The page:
IT’S hard to know how many groups are serious about bidding for Hearts.
The number of interested parties varies between two and four depending on who you speak to. Without question, we know that Gordon McKie’s group are not only on the scene but would also appear to have carried out months of information gathering at Tynecastle and we also know of the ambitions of the Foundation of Hearts and their drive to turn supporter pledges into hard cash. Their work has been well documented for many months now.
No matter how many groups there may be, they have one common goal and that is to save the club. They surely also have one common fear and that is that the machinations of buying the thing will drag on beyond a critical date, 31 August. That’s transfer deadline day and it is a hugely relevant point in the Hearts story in the short-term. If the club is not out of administration and in new hands at that point then the transfer embargo will remain in place and Hearts will be forced to play at least half a season with a drastically weakened squad, with severely limited chances of avoiding relegation. They begin the new season 15 points worse off than their rivals on account of falling into administration. They need new blood in the dressing room if they are to stand a chance of overturning the deficit.
When Bryan Jackson, the administrator with BDO, spoke on Thursday about the whole process taking around three to four months it is safe to say that there was a sharp intake of breath among those groups who may wish to bid for the club. Three to four months takes Hearts well past the transfer deadline day, denying opportunity to boost the squad with experience for the relegation dogfight to come.
There is a core of hard-nosed professionals still remaining in the dressing room at Tynecastle but they are thin on the ground and they are getting thinner all the time. In an uncertain world there can be no doubt that some of those experienced campaigners will be exploring their options elsewhere right now. By the time the new season comes around, the Hearts first team might be even younger than it was at the end of the last season – and it was pretty babyish then.
Hearts played Aberdeen on the final day of the season just gone. In the starting line-up were Dylan McGowan, Jason Holt, David Smith, Kevin McHattie, Dale Carrick and Michael Ngoo – all of them decent players but none older than 21. There are two teenagers in that group and there were three more on the substitutes’ bench that day as well. Plus Brad McKay, who had only turned 20 a few months before. Unless a new buyer is in place and new players are found, these callow individuals – with the exception of Ngoo who has returned to Liverpool – are going to be charged with the job of keeping Hearts in the SPL.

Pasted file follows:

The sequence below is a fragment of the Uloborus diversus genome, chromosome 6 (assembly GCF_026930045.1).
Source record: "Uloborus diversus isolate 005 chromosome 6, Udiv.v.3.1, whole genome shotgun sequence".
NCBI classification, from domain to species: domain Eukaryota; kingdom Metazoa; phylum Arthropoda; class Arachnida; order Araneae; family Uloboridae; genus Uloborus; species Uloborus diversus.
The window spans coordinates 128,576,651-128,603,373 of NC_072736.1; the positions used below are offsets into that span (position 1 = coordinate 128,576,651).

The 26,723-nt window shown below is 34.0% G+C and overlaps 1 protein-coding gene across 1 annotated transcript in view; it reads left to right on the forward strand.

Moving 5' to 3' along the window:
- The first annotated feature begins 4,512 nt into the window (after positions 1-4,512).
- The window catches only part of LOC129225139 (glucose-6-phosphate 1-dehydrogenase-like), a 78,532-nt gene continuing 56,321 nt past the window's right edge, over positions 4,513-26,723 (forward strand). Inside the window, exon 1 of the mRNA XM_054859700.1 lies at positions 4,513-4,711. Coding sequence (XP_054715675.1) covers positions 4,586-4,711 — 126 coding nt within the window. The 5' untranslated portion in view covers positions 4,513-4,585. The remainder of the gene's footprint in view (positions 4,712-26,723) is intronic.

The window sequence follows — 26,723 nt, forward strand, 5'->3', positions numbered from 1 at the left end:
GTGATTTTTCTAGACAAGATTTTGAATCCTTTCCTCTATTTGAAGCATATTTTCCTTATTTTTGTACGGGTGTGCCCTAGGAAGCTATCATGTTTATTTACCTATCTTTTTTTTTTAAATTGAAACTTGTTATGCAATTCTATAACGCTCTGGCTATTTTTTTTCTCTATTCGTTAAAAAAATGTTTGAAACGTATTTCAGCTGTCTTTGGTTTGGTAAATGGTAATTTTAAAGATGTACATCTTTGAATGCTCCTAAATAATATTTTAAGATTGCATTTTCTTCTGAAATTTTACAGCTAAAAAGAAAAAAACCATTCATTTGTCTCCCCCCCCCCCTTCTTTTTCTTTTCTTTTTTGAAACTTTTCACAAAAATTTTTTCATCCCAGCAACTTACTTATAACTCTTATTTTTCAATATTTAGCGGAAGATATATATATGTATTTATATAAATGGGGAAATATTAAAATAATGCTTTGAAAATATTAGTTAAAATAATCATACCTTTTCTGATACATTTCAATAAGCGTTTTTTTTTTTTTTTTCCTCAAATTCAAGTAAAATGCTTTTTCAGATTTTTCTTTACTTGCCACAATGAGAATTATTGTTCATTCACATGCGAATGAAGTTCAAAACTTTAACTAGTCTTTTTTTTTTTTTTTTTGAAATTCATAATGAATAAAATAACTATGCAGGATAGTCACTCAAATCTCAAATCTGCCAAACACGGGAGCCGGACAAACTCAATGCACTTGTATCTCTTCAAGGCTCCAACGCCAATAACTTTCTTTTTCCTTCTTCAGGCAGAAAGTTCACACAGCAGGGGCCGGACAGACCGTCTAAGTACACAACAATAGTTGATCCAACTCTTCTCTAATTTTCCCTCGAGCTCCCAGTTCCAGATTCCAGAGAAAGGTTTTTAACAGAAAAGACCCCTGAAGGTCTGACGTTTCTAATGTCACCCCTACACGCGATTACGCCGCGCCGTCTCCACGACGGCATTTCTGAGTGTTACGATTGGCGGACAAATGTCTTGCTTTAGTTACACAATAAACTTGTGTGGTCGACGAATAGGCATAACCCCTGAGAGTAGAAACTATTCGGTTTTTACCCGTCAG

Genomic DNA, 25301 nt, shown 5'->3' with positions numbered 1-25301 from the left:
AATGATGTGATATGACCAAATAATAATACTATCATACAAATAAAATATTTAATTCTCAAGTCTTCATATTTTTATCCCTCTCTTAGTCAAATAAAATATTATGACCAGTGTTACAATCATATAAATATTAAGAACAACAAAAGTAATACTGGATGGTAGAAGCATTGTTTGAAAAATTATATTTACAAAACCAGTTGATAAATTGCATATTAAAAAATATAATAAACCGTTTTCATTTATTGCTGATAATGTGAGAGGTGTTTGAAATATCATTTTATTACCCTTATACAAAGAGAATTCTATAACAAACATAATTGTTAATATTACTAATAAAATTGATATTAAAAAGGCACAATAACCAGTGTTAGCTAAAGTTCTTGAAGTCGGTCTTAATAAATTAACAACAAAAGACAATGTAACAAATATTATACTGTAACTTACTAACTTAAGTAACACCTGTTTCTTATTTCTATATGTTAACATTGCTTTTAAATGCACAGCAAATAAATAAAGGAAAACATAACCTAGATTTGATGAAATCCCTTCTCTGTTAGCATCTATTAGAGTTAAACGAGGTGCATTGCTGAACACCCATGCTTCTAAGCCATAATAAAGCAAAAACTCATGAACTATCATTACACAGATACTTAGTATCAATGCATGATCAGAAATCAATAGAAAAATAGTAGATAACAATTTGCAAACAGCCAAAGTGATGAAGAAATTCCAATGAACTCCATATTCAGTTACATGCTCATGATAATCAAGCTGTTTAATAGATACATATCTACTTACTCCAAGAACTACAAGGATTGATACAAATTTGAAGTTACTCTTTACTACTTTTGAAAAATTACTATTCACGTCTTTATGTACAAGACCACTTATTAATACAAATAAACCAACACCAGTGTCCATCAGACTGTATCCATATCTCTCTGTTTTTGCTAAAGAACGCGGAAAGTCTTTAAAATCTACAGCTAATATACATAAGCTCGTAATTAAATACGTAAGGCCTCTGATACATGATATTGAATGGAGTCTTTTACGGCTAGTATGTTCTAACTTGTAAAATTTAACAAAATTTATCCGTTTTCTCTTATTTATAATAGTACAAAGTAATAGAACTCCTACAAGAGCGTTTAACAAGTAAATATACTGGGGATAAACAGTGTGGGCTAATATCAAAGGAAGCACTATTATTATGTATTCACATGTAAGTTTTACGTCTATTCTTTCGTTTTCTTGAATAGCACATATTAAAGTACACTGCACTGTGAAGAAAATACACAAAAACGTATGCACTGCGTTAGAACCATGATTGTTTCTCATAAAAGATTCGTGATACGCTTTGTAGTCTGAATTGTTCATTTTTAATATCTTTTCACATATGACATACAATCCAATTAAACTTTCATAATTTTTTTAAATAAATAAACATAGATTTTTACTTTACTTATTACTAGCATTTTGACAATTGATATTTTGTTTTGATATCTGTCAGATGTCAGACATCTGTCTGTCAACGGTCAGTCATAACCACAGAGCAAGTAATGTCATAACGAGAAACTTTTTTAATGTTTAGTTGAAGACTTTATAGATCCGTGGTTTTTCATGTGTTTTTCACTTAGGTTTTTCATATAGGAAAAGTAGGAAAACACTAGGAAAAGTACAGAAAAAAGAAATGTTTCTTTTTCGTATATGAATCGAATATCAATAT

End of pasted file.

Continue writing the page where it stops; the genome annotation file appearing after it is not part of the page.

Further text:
Some might see that as an impossible job, the prospective bidders included, perhaps. Picture this vision of the future. It is September or October and BDO have just completed all their preparatory work and are ready to close a deal with a bidder. But Hearts are languishing at the foot of the SPL. Their kids have taken some pummellings and the 15-point deficit has grown. Relegation is a certainty. The rest of the season a joyless grind, a marketing man’s worst nightmare. Why would you pour millions into such an operation when you know that the club’s top-tier fate is sealed?
What then? They compete in the second tier of Scottish football the following season where they will have Rangers for company. The Ibrox club would be deemed favourites for automatic promotion. Hearts would have a second bite by way of the play-offs, but their promotion would be far from certain. The thought of a miserable season this year and one or even two seasons in the First Division – or whatever the second tier is to be called – is not an enthralling prospect for any investor save for the unconditional men and women of the Foundation of Hearts, but that group cannot hope to go it alone. They don’t have the financial backing to do so.
If the club cannot get itself out of administration and relegation (and possible humiliation) becomes a formality for Hearts in the coming season, then where stands the McKie group?
He won’t say, probably because he doesn’t want to publicly apply pressure on BDO to get a move on. He knows that this process will take a minimum of six to eight weeks and that’s a best-case scenario. BDO have statutory duties to perform by law. They have to explore the business as it currently stands. They have to examine every bid they may get in microscopic detail before they decide who is the preferred option. This stuff takes time, but there isn’t a lot of it, not if that transfer deadline day is to be hit, which it must if Hearts are to give themselves a fighting chance of survival in the SPL next season.
“If Hearts don’t get players in then it’s a nightmare for a new owner, whoever that may be, and it’s a nightmare for the fans, the sponsors and the players as well because some of these young boys could be destroyed psychologically,” says McKie, left. “You’d be putting a huge burden on them. And it’s a nightmare for the SPL, too. The SPL needs a competitive Hearts team. Now, it’s going to be a struggle no matter what, but starting off with minus 15 points makes it even harder, but we’re ready to absorb that. Teams have come back from 15 points behind before. It’s also a great marketing opportunity. ‘Backs to the wall – can we do it?’ Everybody would rally round that cause. Providing the team can be competitive, it’s a huge challenge and an opportunity.”
BDO know only too well the importance of time in all of this. They’ve got work to do. Behind the scenes, all interested parties will be praying that their three-to-four-month projection can be cut.
You could say that it has to be, if Hearts are to emerge from this Romanov-induced nightmare any time soon.